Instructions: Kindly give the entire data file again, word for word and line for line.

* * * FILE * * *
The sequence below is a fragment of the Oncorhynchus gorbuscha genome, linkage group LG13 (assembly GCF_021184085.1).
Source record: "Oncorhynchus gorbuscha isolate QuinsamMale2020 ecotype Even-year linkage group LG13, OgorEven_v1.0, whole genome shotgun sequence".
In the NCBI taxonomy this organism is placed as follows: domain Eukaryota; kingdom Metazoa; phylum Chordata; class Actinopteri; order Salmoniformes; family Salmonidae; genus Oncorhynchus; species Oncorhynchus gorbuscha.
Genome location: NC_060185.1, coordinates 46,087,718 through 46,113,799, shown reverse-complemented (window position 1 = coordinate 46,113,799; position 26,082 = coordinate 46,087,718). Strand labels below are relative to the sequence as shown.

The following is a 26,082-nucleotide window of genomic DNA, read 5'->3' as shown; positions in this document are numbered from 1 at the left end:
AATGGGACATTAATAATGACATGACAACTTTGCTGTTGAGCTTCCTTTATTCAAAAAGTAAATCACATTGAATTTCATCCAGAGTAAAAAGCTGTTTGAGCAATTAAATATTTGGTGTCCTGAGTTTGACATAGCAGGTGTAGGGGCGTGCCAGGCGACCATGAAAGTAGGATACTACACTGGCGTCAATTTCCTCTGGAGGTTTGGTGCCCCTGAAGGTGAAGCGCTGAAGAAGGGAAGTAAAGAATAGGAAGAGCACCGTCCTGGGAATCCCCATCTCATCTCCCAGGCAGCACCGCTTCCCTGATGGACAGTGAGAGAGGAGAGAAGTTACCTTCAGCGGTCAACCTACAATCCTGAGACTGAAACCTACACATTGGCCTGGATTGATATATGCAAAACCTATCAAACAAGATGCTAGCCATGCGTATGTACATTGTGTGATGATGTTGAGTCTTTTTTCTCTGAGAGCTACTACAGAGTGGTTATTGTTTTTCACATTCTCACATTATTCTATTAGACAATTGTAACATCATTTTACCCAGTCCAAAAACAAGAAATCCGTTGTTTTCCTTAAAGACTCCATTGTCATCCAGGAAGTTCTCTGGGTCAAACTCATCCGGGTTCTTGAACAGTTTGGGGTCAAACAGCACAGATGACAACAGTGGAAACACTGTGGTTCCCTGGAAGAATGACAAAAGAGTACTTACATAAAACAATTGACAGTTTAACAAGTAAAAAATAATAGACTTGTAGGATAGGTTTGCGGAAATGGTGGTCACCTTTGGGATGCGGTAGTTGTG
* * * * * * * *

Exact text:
The sequence below is a fragment of the Oncorhynchus gorbuscha genome, linkage group LG13 (assembly GCF_021184085.1).
Source record: "Oncorhynchus gorbuscha isolate QuinsamMale2020 ecotype Even-year linkage group LG13, OgorEven_v1.0, whole genome shotgun sequence".
In the NCBI taxonomy this organism is placed as follows: domain Eukaryota; kingdom Metazoa; phylum Chordata; class Actinopteri; order Salmoniformes; family Salmonidae; genus Oncorhynchus; species Oncorhynchus gorbuscha.
Genome location: NC_060185.1, coordinates 46,087,718 through 46,113,799, shown reverse-complemented (window position 1 = coordinate 46,113,799; position 26,082 = coordinate 46,087,718). Strand labels below are relative to the sequence as shown.

The following is a 26,082-nucleotide window of genomic DNA, read 5'->3' as shown; positions in this document are numbered from 1 at the left end:
AATGGGACATTAATAATGACATGACAACTTTGCTGTTGAGCTTCCTTTATTCAAAAAGTAAATCACATTGAATTTCATCCAGAGTAAAAAGCTGTTTGAGCAATTAAATATTTGGTGTCCTGAGTTTGACATAGCAGGTGTAGGGGCGTGCCAGGCGACCATGAAAGTAGGATACTACACTGGCGTCAATTTCCTCTGGAGGTTTGGTGCCCCTGAAGGTGAAGCGCTGAAGAAGGGAAGTAAAGAATAGGAAGAGCACCGTCCTGGGAATCCCCATCTCATCTCCCAGGCAGCACCGCTTCCCTGATGGACAGTGAGAGAGGAGAGAAGTTACCTTCAGCGGTCAACCTACAATCCTGAGACTGAAACCTACACATTGGCCTGGATTGATATATGCAAAACCTATCAAACAAGATGCTAGCCATGCGTATGTACATTGTGTGATGATGTTGAGTCTTTTTTCTCTGAGAGCTACTACAGAGTGGTTATTGTTTTTCACATTCTCACATTATTCTATTAGACAATTGTAACATCATTTTACCCAGTCCAAAAACAAGAAATCCGTTGTTTTCCTTAAAGACTCCATTGTCATCCAGGAAGTTCTCTGGGTCAAACTCATCCGGGTTCTTGAACAGTTTGGGGTCAAACAGCACAGATGACAACAGTGGAAACACTGTGGTTCCCTGGAAGAATGACAAAAGAGTACTTACATAAAACAATTGACAGTTTAACAAGTAAAAAATAATAGACTTGTAGGATAGGTTTGCGGAAATGGTGGTCACCTTTGGGATGCGGTAGTTGTG